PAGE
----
The Conservatives need to focus as much on social justice and building a strong society as they do on the economy, Tory frontbencher David Willetts has said.
Mr Willetts says the future of Conservatism has been ignored
The shadow trade and industry secretary argued the combination could enable his party to dominate the "centre ground".
A trap laid by Tony Blair had made the Tories pursue a more free market view or 1950s social attitudes, he said.
Mr Willetts is using a speech to claim debate on the future of Conservatism has been dodged since 1997.
No leadership answer
Ahead of the event at the Social Market Foundation, he told BBC News too much focus in the last eight years had been on the party's leadership and organisation.
Fears of disunity had stifled debate on the nature of Conservatism but there was now an opportunity for "meaty" thinking on the issue, he said.
Ken Clarke says he has yet to decide on a leadership challenge
"Even if we were led by someone as charismatic as Lloyd George, even if we were as well organised as Tesco, there still comes a question of what we stand for," he said.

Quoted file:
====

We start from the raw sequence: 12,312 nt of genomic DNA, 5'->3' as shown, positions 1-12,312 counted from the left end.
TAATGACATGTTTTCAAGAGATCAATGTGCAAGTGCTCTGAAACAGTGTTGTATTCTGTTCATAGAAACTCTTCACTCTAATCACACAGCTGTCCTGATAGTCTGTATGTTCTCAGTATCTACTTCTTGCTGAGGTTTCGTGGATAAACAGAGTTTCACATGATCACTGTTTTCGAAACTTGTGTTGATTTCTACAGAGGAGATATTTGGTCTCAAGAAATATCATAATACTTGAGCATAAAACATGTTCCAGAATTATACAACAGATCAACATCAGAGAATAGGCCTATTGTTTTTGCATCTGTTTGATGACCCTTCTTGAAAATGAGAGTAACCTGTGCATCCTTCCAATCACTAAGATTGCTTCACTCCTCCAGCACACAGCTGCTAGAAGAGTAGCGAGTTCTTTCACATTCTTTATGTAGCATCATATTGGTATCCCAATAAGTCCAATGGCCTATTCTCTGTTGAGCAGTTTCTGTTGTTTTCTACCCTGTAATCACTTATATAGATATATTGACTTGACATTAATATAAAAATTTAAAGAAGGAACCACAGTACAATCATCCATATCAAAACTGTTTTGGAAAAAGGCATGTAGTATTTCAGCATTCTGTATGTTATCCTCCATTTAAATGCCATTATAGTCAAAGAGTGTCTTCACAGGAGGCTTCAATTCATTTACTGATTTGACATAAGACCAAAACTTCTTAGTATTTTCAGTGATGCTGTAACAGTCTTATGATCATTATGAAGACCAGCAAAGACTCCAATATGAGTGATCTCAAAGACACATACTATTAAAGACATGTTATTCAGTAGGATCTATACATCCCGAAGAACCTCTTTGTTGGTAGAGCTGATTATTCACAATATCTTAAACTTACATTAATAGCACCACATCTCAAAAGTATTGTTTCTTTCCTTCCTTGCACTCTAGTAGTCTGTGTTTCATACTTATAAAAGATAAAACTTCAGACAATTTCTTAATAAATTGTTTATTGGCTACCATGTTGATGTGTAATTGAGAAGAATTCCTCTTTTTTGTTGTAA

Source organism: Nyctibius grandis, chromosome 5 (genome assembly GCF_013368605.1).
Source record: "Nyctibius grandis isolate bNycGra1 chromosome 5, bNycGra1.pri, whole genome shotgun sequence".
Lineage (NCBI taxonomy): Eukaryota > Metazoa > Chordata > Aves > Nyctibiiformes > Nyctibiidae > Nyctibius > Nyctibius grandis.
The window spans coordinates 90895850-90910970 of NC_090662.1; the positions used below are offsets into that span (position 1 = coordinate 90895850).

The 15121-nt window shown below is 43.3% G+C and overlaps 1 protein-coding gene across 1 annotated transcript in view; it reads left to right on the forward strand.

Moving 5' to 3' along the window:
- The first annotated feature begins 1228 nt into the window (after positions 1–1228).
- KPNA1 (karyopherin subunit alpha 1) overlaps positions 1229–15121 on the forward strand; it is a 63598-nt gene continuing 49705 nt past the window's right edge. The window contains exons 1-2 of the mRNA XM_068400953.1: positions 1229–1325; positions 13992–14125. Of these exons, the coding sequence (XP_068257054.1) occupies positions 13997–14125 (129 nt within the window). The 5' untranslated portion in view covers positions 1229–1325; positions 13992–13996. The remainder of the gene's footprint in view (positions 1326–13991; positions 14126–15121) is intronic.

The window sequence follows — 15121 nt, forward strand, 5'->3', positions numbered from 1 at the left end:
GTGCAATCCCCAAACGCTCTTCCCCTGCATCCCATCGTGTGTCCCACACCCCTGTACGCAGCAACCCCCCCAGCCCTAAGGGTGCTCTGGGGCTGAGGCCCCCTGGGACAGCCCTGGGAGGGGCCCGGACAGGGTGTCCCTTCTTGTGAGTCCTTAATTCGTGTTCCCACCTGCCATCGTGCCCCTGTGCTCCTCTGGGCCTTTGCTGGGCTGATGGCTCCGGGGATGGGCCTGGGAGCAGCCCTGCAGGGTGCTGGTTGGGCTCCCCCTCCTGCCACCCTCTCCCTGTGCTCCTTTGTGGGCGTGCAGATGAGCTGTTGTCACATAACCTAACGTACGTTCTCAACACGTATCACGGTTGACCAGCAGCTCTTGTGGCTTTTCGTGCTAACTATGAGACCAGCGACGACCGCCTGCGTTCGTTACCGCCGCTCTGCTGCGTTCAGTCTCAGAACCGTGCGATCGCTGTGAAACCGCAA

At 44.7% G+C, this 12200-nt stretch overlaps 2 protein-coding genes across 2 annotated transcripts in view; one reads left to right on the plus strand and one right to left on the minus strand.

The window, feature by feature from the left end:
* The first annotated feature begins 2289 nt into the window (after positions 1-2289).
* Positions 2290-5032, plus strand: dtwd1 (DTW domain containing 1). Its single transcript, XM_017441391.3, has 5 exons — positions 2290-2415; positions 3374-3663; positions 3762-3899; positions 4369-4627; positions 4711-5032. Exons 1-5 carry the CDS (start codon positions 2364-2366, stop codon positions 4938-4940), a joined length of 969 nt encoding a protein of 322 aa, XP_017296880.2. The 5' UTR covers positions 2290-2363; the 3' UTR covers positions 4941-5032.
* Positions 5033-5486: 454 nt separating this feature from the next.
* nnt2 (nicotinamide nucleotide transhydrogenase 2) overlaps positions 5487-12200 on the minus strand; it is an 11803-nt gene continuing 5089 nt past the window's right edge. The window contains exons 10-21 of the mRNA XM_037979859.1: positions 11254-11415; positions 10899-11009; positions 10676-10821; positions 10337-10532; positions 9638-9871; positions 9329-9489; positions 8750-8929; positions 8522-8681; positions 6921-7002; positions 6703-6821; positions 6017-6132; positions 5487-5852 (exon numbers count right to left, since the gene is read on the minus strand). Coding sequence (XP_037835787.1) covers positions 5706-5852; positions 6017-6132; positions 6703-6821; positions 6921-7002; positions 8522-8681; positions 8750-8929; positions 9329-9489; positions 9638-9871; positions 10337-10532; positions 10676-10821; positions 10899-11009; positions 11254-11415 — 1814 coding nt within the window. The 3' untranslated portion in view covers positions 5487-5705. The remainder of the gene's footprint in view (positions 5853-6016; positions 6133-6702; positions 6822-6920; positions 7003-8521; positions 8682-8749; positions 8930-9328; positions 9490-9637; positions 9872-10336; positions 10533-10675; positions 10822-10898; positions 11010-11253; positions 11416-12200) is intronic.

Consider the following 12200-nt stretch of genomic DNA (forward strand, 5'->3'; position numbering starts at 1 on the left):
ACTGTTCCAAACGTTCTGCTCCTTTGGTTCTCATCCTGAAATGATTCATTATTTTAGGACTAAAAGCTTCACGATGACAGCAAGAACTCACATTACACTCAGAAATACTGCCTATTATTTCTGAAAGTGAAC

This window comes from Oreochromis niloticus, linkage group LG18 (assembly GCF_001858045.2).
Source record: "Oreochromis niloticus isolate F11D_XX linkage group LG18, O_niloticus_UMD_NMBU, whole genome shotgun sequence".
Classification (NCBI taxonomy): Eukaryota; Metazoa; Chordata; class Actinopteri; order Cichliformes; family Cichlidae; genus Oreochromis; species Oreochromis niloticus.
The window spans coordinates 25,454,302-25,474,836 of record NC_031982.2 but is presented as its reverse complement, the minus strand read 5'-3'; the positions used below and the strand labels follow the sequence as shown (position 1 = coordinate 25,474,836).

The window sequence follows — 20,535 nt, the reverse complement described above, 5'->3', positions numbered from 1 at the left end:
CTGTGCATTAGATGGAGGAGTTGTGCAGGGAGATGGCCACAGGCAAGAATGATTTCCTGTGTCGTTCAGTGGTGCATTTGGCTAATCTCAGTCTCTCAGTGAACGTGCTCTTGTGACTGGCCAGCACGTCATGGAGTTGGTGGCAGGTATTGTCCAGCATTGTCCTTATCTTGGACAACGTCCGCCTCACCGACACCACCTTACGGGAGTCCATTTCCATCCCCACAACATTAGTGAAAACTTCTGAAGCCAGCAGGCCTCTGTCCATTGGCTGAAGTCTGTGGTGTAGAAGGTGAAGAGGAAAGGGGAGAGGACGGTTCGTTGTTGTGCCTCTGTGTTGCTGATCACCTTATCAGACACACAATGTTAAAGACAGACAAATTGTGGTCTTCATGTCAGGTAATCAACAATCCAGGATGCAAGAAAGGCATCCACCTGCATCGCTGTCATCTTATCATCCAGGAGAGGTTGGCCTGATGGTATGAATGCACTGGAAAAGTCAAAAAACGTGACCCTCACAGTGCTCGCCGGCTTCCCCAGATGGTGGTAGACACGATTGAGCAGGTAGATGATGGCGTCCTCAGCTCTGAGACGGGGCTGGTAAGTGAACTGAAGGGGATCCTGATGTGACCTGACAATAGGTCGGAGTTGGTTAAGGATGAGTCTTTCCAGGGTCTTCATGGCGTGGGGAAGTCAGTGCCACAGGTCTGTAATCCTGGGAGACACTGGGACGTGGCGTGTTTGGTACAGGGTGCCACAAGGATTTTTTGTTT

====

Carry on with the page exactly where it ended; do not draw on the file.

"My answer is we stand for a combination of a flexible and strong economy and a strong society.
"And it is that second element, a strong society, that matters as much, that people have not heard about so much from us in the recent past."
Mr Willetts said Mr Blair had tried to combine economic efficiency and social justice with New Labour's "Third Way" approach.
That combination had "endlessly driven the Conservative Party either to say we are just going to be more free market than him or to say we are going to be a bunch of backward looking people who want to recreate British society as it was in the 1950s".
He argued the Third Way had not worked and the Tories could dominate the "centre ground" by successfully combining a strong economy and strong society.
Former Prime Minister Sir John Major's has stressed the need for the Tories to regain the centre ground.
Shadow home secretary David Davis on Wednesday said his party should instead focus on the "common ground", but later said he was simply rejecting the premise of a question framed in terms of moving to the Right or Left.
Mr Willetts refused to say whether or not he would stand in the Tory leadership election - due after the party's autumn conference.
"We are not into a leadership contest, we are talking about the future of the Conservative Party," he said.
Former Chancellor Ken Clarke said Mr Davis appeared to have been running for the leadership for about six months.
Mr Clarke told the ITV News Channel he would declare whether he would stand for the leadership in a "couple of months time".
"I'd very much like to be leader of the Conservative Party, I'd like to be prime minister but you can't keep standing.
"And as I said when I said I was giving up the only vice I was prepared to abandon, the habit of coming second in Conservative leadership elections doesn't appeal to me."